You were a wonderful mother to me as a child, even learning to drive so that you could shuttle us around to all of our activities.  You taught me grace, caring, the importance of dignity, and most of all the importance of family.

In your letter to Marjorie and me, written in that handwriting that was uniquely yours,
you asked us to guide our lives with our husbands and children and to make our lives worthwhile as Daddy and you tried to teach us.  Perhaps one of the most worthwhile parts of my life has been the time that I have spent with you.  I asked you this week if you were getting tired of being with me so much and you replied, “never.”  Well, I feel the same way and my greatest sadness is that I will no longer be able to speak with you each day, hear about your life, get your advise on anything I asked about and, perhaps your greatest gift was being that one person for whom I could never do anything wrong and who would always listen to me.  There is nothing like a mother’s love and you gave it all.  But, I will speak with you each day in my heart which although very sad today is filled with the love that you have always shown to me, our family and everyone else whose life you touched.

With all my love,

Eulogy from her granddaughter Hope

Things change all the time in life, but Nana never did.

You always knew that year in, and year out, she'd send you your silver dollar for Hanukah. To this day. I believe she cornered the market on them.

She always loved a party, and liked nothing than to be surrounded by her friends and family. Wherever she went, she made friends instantly, and kept them for years and years.

Visiting her was always a happy time. so happy, that when I chose the color for my first room, it was a brilliant lime green, just like her apartment.

She was unfailingly interested in all of us, but especially her grandchildren, never tiring of hearing every small detail of our lives.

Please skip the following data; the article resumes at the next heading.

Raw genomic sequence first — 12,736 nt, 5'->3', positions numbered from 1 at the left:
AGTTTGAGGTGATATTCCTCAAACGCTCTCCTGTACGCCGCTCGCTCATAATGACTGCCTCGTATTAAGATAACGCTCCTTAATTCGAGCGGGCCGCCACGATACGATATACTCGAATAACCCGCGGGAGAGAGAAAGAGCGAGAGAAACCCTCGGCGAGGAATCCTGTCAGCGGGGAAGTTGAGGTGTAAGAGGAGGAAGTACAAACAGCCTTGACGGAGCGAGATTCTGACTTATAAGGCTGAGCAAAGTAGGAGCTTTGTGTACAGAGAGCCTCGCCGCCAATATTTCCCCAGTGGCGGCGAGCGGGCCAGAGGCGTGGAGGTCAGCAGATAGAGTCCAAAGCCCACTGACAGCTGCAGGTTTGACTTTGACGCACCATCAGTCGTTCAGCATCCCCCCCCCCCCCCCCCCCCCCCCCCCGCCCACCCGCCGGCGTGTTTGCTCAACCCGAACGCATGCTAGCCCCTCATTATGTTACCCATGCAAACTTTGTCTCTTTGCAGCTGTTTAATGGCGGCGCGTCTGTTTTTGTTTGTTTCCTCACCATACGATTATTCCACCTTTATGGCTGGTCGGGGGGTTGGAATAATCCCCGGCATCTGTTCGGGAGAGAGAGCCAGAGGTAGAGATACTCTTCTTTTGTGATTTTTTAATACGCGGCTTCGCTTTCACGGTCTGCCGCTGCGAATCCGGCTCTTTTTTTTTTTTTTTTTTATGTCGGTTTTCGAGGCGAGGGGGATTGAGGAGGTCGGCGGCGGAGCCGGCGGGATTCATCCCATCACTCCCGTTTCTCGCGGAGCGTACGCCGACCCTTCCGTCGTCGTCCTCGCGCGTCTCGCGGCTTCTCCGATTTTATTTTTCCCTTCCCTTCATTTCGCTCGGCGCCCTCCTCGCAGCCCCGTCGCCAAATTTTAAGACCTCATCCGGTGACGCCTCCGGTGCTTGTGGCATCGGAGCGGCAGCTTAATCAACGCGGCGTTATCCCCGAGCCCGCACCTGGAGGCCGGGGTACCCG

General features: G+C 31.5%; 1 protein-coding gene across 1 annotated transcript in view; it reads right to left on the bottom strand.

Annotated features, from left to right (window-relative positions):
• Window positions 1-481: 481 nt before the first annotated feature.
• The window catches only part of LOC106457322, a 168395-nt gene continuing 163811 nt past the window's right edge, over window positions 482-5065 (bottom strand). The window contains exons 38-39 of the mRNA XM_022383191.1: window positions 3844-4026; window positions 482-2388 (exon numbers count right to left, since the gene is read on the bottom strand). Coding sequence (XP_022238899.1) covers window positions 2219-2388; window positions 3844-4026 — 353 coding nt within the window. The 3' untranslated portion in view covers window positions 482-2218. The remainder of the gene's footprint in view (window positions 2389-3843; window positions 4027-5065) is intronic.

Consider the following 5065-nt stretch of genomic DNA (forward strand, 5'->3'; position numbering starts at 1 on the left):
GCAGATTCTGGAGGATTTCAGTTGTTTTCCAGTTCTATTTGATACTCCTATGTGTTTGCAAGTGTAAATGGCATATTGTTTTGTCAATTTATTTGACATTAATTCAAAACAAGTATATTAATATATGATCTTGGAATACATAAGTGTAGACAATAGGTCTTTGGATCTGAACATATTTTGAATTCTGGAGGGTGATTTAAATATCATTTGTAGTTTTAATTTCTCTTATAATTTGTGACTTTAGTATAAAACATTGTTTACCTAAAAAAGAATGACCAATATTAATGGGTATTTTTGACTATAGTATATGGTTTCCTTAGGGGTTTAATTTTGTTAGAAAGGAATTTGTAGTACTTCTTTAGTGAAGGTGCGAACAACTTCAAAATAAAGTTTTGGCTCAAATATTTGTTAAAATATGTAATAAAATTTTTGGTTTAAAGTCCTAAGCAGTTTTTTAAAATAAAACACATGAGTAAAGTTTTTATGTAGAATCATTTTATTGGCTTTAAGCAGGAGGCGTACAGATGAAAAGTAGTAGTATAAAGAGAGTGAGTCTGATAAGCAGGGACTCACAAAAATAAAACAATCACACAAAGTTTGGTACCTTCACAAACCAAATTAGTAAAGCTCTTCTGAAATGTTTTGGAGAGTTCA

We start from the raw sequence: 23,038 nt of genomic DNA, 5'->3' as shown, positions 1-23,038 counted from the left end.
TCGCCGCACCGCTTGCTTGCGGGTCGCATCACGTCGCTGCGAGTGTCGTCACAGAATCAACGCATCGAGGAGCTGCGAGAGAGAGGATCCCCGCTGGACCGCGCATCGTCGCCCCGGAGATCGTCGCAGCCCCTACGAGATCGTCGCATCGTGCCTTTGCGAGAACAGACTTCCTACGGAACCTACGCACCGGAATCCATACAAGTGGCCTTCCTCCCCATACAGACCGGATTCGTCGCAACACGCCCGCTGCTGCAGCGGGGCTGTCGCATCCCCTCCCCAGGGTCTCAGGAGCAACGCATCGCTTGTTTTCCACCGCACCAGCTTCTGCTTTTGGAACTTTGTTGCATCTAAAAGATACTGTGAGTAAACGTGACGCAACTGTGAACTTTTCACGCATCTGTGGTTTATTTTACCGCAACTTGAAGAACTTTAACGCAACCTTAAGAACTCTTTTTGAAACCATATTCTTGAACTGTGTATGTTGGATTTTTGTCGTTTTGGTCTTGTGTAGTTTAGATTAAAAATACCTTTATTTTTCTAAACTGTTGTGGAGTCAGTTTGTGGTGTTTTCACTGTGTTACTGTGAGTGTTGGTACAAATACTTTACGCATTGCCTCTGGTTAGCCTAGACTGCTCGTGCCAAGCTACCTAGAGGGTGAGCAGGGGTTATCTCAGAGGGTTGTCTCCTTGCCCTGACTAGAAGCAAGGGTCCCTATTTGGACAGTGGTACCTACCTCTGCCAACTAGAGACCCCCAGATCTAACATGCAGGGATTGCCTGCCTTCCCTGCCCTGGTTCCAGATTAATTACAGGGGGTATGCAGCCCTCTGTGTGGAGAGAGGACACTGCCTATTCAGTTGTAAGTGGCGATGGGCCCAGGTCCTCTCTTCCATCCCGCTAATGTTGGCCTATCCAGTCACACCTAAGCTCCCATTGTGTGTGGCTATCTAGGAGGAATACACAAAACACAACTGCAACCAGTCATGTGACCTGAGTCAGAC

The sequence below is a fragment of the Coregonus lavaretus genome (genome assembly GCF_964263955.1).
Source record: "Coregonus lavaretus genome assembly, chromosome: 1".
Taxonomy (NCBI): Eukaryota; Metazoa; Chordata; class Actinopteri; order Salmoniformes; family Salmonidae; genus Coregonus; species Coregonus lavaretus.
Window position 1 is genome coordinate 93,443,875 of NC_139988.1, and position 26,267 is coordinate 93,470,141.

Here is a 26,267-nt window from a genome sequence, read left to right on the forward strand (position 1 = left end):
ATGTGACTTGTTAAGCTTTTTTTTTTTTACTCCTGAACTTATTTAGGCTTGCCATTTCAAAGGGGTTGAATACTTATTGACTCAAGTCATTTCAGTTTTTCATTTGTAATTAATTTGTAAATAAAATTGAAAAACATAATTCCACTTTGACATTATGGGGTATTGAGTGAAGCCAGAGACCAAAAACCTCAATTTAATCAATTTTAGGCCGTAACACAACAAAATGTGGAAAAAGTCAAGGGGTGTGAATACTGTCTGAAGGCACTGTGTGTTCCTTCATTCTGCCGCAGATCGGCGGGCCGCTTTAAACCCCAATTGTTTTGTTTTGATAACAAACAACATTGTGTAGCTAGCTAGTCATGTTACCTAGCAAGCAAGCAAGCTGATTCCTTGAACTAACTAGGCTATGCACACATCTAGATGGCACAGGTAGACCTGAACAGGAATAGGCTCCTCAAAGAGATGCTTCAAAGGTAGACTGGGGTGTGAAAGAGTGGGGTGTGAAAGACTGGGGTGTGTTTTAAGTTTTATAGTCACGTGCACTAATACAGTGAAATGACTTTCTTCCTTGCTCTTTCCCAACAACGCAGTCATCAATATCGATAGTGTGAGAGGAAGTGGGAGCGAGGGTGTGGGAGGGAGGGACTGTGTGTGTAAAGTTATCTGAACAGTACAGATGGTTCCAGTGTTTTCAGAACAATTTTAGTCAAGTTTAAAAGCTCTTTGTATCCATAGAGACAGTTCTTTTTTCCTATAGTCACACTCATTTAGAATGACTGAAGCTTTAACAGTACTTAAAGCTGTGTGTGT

But even though changeless, Nana was capable of taking on new challenges. We traveled together to Paris, and she took everything in stride. From language problem to my getting us lost in the red light district.

She made a conscious and deliberate decision to move across the country at an age, most people find it hard to move across the street.

Nothing was ever too much work, when it came to our family. She kept special foods for us in her kitchen, sometimes for years. She ran all over Florida with us, to stores and special attractions, and she was always willing to travel anywhere, anytime for a family celebration.

She was never more in her element than at our wedding. She said she felt so lucky, to be surrounded by her family. And we were even more lucky, to have her there.

And one thing we always, always knew, was that she loved us. Somehow I'm sure that next time we all get together, for Zach's Bar Mitzvah or Michael and Christie's wedding, that she'll be there with us. Right in the middle of things and loving every minute of being with her family.

Eulogy from her granddaughter Robin

Dear Nana,

This letter comes with much love and thought.

You were actually a very important piece of my relationship with Frank, when over twenty years ago you met Frank for the first time in Florida, when You accepted him with open arms. You always used to say "what a nice boy" and how lucky I was to have him. Out of respect and love, from that first day, Frank has always called you "Nana", which just seemed right.

As for the kids, it was such a proud moment when Sara and Nina were born. I will never forget our first trip to Florida. You couldn't wait for me to dress the girls, put them in the stroller, and hand them over, so you could go down to the pool and show them to all your friends. That week was the first of many four generations pictures.

At Hope and Steve's wedding, for the first time you really got to see and be with the real Zach. I remember you saying, "Robin, he really has heart, he reminds me of Michael." This meant so much because I know this is truly a big compliment, which I agree with fully.